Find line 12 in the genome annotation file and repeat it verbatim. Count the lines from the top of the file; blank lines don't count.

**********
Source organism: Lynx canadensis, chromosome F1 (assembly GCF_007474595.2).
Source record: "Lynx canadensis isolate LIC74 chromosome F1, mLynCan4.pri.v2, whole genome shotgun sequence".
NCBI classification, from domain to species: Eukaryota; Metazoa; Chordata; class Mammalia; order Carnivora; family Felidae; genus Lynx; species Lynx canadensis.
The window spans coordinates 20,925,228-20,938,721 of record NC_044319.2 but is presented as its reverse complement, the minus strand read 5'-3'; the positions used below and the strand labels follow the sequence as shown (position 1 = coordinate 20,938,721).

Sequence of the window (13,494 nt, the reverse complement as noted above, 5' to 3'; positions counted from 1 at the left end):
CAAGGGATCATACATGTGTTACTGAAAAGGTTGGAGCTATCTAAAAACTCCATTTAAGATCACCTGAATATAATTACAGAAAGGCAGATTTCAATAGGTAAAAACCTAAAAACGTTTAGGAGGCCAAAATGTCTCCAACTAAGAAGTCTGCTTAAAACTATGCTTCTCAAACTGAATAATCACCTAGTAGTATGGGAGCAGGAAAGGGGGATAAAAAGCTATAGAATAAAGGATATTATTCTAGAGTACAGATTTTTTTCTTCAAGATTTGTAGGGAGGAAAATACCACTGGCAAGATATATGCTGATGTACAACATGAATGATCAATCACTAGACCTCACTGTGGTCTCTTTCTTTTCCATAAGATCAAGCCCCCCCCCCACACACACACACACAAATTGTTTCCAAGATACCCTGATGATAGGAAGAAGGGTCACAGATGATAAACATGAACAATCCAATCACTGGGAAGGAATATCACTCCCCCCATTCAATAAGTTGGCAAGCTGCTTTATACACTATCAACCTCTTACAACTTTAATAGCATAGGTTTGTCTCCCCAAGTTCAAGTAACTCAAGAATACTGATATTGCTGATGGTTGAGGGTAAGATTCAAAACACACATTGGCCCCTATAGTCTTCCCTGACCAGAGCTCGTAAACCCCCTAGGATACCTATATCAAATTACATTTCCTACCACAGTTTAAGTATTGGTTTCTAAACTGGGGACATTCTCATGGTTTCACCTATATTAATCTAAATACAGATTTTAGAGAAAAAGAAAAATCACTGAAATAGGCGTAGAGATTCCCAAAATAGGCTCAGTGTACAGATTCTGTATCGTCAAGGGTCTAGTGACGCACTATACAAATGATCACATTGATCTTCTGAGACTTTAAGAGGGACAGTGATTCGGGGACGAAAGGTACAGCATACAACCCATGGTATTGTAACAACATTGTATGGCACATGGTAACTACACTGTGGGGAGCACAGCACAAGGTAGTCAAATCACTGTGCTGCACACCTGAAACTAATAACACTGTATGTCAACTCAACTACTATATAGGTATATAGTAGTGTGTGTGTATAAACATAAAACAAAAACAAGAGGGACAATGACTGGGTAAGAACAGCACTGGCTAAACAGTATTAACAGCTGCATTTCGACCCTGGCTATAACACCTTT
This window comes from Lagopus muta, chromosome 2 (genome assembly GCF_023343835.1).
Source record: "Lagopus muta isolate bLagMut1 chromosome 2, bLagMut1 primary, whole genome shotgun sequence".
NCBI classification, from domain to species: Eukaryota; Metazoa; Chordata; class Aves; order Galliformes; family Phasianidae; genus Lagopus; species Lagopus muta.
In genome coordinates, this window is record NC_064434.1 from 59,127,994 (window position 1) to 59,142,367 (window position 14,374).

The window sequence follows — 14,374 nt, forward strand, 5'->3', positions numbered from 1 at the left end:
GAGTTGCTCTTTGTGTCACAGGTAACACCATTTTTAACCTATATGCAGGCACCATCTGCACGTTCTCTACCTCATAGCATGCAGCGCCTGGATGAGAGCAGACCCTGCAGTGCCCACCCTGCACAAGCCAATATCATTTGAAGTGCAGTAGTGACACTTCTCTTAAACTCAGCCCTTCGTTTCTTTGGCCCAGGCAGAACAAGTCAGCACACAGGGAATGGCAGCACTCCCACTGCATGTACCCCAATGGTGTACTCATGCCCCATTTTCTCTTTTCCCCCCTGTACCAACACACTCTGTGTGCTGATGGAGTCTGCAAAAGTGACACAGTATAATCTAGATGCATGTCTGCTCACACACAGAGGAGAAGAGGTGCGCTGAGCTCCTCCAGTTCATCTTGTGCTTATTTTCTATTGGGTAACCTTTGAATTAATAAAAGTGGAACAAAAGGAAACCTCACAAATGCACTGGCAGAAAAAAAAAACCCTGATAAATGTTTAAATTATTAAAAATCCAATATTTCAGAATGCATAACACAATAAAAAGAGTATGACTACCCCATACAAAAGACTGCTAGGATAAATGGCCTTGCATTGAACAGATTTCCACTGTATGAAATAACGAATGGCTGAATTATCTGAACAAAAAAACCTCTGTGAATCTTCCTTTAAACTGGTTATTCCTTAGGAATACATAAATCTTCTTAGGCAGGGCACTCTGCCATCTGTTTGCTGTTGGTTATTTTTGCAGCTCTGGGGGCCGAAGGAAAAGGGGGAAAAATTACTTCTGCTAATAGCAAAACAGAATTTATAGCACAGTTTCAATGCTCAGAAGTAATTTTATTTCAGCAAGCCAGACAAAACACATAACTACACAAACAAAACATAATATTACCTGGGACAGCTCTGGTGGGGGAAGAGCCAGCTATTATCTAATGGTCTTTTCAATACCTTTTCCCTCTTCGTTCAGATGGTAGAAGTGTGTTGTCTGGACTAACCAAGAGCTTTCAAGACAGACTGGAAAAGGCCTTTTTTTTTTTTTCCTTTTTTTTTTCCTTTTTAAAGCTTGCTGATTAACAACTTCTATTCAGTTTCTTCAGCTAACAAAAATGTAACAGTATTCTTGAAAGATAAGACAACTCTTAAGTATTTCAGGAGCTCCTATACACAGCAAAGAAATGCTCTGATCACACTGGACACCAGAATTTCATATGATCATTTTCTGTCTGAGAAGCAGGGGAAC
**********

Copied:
GAGTTGCTCTTTGTGTCACAGGTAACACCATTTTTAACCTATATGCAGGCACCATCTGCACGTTCTCTACCTCATAGCATGCAGCGCCTGGATGAGAGCAGACCCTGCAGTGCCCACCCTGCACAAGCCAATATCATTTGAAGTGCAGTAGTGACACTTCTCTTAAACTCAGCCCTTCGTTTCTTTGGCCCAGGCAGAACAAGTCAGCACACAGGGAATGGCAGCACTCCCACTGCATGTACCCCAATGGTGTACTCATGCCCCATTTTCTCTTTTCCCCCCTGTACCAACACACTCTGTGTGCTGATGGAGTCTGCAAAAGTGACACAGTATAATCTAGATGCATGTCTGCTCACACACAGAGGAGAAGAGGTGCGCTGAGCTCCTCCAGTTCATCTTGTGCTTATTTTCTATTGGGTAACCTTTGAATTAATAAAAGTGGAACAAAAGGAAACCTCACAAATGCACTGGCAGAAAAAAAAAACCCTGATAAATGTTTAAATTATTAAAAATCCAATATTTCAGAATGCATAACACAATAAAAAGAGTATGACTACCCCATACAAAAGACTGCTAGGATAAATGGCCTTGCATTGAACAGATTTCCACTGTATGAAATAACGAATGGCTGAATTATCTGAACAAAAAAACCTCTGTGAATCTTCCTTTAAACTGGTTATTCCTTAGGAATACATAAATCTTCTTAGGCAGGGCACTCTGCCATCTGTTTGCTGTTGGTTATTTTTGCAGCTCTGGGGGCCGAAGGAAAAGGGGGAAAAATTACTTCTGCTAATAGCAAAACAGAATTTATAGCACAGTTTCAATGCTCAGAAGTAATTTTATTTCAGCAAGCCAGACAAAACACATAACTACACAAACAAAACATAATATTACCTGGGACAGCTCTGGTGGGGGAAGAGCCAGCTATTATCTAATGGTCTTTTCAATACCTTTTCCCTCTTCGTTCAGATGGTAGAAGTGTGTTGTCTGGACTAACCAAGAGCTTTCAAGACAGACTGGAAAAGGCCTTTTTTTTTTTTTCCTTTTTTTTTTCCTTTTTAAAGCTTGCTGATTAACAACTTCTATTCAGTTTCTTCAGCTAACAAAAATGTAACAGTATTCTTGAAAGATAAGACAACTCTTAAGTATTTCAGGAGCTCCTATACACAGCAAAGAAATGCTCTGATCACACTGGACACCAGAATTTCATATGATCATTTTCTGTCTGAGAAGCAGGGGAAC